More Christians Killed For Their Faith Amid COVID Pandemic, Report Says

Nigerian persecution
In Nigeria where Christians were brutally killed and raped |

Recent reports revealed that more Christians are being killed because of their faith amid the COVID 19 pandemic.

Even in the midst of the COVID-19 pandemic, more Christians suffer persecution and face death from different parts of the world. During these times when people are restricted to go out, still more believers go through harassment to the point of losing their lives while the number of those who receive Christ as Lord and Savior continues to increase.

Open Doors, a Christian advocacy group just compiled the 2021 World Watch List revealing the most recent statistics on Christian persecutions across the globe. The compilation said there are 340 million Christians suffering from discrimination and persecution due to their faith, The Guardian reported.

According to the report, there are 4,761 Christians who lost their lives because of their faith, a 60 percent rise from the figures gathered for the past year. 90 percent of the reported death cases came from Africa.

The COVID-19 restrictions did not help to lower the numbers yet even added up to the sufferings of the believers. Christians in some countries of Africa suffer discrimination during the COVID-19 aid distribution.

Village heads and committees refuse to give them relief. At times even government officials deprive them of their pandemic aid.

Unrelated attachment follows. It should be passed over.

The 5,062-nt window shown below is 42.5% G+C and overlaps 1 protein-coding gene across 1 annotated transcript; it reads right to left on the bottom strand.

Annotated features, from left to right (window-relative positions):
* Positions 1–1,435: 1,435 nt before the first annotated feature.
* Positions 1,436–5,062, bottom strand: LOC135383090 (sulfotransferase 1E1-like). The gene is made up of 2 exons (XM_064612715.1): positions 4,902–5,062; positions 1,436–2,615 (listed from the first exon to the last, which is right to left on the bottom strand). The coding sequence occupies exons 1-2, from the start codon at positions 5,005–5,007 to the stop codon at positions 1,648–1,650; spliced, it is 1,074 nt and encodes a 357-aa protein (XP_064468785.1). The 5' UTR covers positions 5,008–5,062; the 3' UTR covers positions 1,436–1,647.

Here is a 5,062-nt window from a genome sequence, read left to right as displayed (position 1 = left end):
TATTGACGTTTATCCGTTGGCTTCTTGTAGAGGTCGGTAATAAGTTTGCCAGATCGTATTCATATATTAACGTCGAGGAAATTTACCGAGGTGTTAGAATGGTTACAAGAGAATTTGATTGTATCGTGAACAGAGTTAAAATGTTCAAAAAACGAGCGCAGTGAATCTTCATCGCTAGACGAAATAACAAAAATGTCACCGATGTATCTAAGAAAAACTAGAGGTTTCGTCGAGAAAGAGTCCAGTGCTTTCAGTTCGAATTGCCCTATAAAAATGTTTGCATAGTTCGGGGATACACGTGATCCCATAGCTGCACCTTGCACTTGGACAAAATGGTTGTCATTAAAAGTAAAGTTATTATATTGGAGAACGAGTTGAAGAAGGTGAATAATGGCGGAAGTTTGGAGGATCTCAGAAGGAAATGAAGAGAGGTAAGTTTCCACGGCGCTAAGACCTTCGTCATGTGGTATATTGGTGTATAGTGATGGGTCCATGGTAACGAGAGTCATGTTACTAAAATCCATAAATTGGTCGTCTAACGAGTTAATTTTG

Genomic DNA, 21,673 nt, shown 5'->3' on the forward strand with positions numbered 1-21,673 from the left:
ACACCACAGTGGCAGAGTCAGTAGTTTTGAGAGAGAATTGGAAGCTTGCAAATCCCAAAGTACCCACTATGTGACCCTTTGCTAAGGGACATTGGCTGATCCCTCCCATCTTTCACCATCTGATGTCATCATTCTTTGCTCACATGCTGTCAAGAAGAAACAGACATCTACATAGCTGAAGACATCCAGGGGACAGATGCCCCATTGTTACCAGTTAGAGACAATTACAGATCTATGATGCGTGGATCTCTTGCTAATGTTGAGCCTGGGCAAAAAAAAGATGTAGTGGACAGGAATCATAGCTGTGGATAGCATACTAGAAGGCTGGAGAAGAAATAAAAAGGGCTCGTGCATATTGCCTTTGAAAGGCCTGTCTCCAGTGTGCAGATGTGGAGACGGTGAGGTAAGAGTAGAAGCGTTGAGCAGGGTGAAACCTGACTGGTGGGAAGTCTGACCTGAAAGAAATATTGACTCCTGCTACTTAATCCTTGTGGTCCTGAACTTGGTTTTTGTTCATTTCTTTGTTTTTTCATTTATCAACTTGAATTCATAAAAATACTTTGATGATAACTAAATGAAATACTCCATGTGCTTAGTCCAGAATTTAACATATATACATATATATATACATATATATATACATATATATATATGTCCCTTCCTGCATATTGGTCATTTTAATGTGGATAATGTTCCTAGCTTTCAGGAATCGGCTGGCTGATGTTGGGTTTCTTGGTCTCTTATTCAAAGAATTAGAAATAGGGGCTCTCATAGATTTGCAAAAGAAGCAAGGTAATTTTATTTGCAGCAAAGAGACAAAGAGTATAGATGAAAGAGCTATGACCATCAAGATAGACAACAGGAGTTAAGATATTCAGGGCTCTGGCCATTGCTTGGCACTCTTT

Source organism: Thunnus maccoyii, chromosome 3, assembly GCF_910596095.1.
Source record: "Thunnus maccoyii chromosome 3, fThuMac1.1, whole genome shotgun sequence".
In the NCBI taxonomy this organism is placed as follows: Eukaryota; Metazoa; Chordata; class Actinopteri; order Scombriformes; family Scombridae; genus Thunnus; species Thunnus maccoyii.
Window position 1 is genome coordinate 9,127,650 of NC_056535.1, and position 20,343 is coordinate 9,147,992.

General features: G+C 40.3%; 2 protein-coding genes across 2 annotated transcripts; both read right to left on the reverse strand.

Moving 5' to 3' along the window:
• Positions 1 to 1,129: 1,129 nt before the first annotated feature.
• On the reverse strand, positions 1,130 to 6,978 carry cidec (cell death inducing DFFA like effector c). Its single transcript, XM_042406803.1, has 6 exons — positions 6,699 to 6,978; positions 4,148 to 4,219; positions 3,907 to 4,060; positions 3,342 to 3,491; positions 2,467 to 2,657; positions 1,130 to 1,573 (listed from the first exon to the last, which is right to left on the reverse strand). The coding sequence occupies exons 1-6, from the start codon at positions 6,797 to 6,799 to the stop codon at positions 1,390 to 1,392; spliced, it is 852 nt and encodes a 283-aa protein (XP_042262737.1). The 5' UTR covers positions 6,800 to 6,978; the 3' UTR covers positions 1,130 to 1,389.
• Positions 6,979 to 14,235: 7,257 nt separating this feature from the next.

Several countries tightened their rules in distributing supplies in favor of other religions during the lockdown. In Kaduna, Nigeria, Muslims receive a majority of the ration while Christians only receive one-sixth of the portion. The country also recorded 3,800 faith-related deaths which are three times higher than the previous year.

In India, hospitals, schools, and organizations run by Christian faced a hard time during the pandemic. The government blocked the entry of foreign funding that sustains their needs.

The attack carried on by the Hindu nationalist government in India became rampant. The atmosphere of Christian and Muslim harassment has been the norm.

The Chinese Communist Party's campaign to "sinicize" Christianity also created a challenge on believers during the trying times. The government installed facial recognition systems on church surveillance. This meant that online services on state-approved churches are monitored as well as the aid distribution during the pandemic.

In other countries such as sub-Saharan Africa, Christians faced worse challenges as the world combats the coronavirus scare. Islamist militant groups took advantage of the lockdowns and the weakened government rule implementations. This gave believers a 30 percent increase in suffering from violence initiated by the militant groups.

"The increasing persecution of Christians across the world should disturb us all. Freedom of religion is what underpins many other human rights and civil liberties," said David Landrum, Open Doors UK and Ireland head of advocacy. "Oppressive governments know this, and they are exploiting the pandemic crisis to turn the screw on Christians," Landrum added, according to The Guardian.

Meanwhile, Muslim volunteers in Northern Iraq encouraged Christians to return to their homes by repairing destroyed churches and houses. Sudan's new constitution on the other hand now gives freedom of religion to every citizen and no longer specifies that Islam is the state religion.